Back to Roots : 24 Tilak

Hinduism, or Hindu Mythology is profind and dotted with immense small and big things with much deper meaning.

It is observed and it’s an age old practice to apply Tilak in most Hindu rituals like Rakshabandhan, Diwali Puja, Holi, Thread Ceremony etc there is tradition of applying Tilak on the Maatha (forehead). In Hinduism, the TILAK is a mark worn usually on the forehead, sometimes other parts of the body such as neck, hand or chest. The Tilak invokes a feeling of sanctity in the wearer and others.

This term also refers to the Hindu ritual of marking someone’s forehead with a fragrant paste, such as of sandalwood or vermilion, as a welcome and expression of honour when they arrive.

Hindus use the Tilak ceremony, as a mark of honour and welcome to the guests, something special or someone special. It may also be used, for the same reason, to mark idols at the start of a Puja (worship), to mark a rock or tree before it is cut or removed from its original place for artisan work, or a new piece of property.

A tilak is applied on the forehead between the eye brows, this stimulates and emanates energy in the form of electromagnetic waves in the entire body..

It is a point, that needs to be calmed down. That is why worry generates heat and causes a headache. The Tilak on the forehead, protects us and prevents energy loss. Sometimes the entire forehead is covered with Chandan or Bhasma. Our ancestors, truly had the wisdom to live the life in its best form.

The space on the forehead between the eyebrows is the center of the brain’s thinking faculties. The Yogis call it the Ajna Chakra. It is also termed as Lord Shiva’s third eye as it is the abode of noble thoughts. Application of sandalwood paste or vermillion as a Tilak on the spot helps in nurturing the Ajna Chakra and the two adjacent glands. This also develops intellectual power, vitality and faculty of thinking. Therefore, application of Tilak is beneficial from both a scientific and spiritual point of view. That is why there is a custom in Hindus religion to apply Tilak before starting any auspicious task.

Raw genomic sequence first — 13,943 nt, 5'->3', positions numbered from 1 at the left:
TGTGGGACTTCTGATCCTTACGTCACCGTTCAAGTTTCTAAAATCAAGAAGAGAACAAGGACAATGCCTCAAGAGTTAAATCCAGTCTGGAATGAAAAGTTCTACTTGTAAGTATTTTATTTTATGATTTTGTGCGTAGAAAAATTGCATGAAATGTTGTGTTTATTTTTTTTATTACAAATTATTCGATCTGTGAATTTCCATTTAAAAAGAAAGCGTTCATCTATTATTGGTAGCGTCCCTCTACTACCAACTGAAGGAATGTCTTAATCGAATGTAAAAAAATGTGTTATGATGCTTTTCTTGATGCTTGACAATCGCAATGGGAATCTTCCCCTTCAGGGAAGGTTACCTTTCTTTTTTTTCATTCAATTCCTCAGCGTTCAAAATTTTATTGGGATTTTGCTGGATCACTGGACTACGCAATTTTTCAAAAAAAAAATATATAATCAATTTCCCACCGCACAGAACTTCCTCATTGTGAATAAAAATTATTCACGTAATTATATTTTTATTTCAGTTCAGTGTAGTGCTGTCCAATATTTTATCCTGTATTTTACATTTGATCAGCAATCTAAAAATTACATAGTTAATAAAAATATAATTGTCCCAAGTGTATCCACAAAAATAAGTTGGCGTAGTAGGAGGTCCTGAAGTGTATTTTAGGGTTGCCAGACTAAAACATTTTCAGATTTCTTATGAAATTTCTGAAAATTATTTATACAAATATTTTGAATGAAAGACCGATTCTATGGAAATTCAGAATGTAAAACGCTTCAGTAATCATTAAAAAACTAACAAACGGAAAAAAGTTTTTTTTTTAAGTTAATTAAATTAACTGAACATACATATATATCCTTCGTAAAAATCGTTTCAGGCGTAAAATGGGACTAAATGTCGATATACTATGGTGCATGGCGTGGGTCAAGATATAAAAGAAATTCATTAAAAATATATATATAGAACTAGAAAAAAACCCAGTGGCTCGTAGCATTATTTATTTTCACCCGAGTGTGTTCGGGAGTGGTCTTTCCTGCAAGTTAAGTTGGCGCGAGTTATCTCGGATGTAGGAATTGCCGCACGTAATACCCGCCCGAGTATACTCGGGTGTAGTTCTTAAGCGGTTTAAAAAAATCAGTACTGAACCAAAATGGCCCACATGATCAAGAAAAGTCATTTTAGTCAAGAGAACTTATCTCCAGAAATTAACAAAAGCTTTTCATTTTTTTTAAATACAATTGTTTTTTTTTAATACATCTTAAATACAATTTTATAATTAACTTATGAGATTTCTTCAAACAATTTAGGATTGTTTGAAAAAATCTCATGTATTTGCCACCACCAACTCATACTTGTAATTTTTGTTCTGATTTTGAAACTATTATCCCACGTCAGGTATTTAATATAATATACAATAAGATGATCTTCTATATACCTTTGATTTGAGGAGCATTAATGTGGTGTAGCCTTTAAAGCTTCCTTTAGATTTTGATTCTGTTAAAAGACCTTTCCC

Significance

Chapter 2 of the Kalagni Rudra Upanishad, a Shaiva traditional text, explains the three lines of a Tilak as a reminder of various triads: three sacred fires, three syllables in Om, three gunas, three worlds, three types of atman (self), three powers in oneself, first three Vedas, three times of extraction of the Vedic drink Soma.

Traditions

Saivites typically mark their Tilak using vibhuti (ash) in three horizontal lines across the forehead. Along with the three horizontal lines, a bindu of sandalwood paste or a dot of red kumkum in the centre completes the Tilaka (tripundra).

Vaishnavas apply a Tilak with vermillion, clay, sandalwood paste (Chandan), or latter two mixed. They apply the material in two vertical lines, which may be connected at the bottom, forming a simple U shape, often with an additional vertical red marking in the shape of a tulsi leaf inside the U shape. Their tilaka is called the Urdhva Pundra. See also Srivaishnava Urdhva Pundra, the Srivaishnava tilak.

Ganapatya uses red sandal paste (rakta chandan).

Honourary tilakas (Raja tilak and Vira tilak are usually applied as a single vertical red line. Raja tilak will be used while enthroning kings or inviting prominent personalities. Vira tilak is used to anoint victors or leaders after a war or a game.

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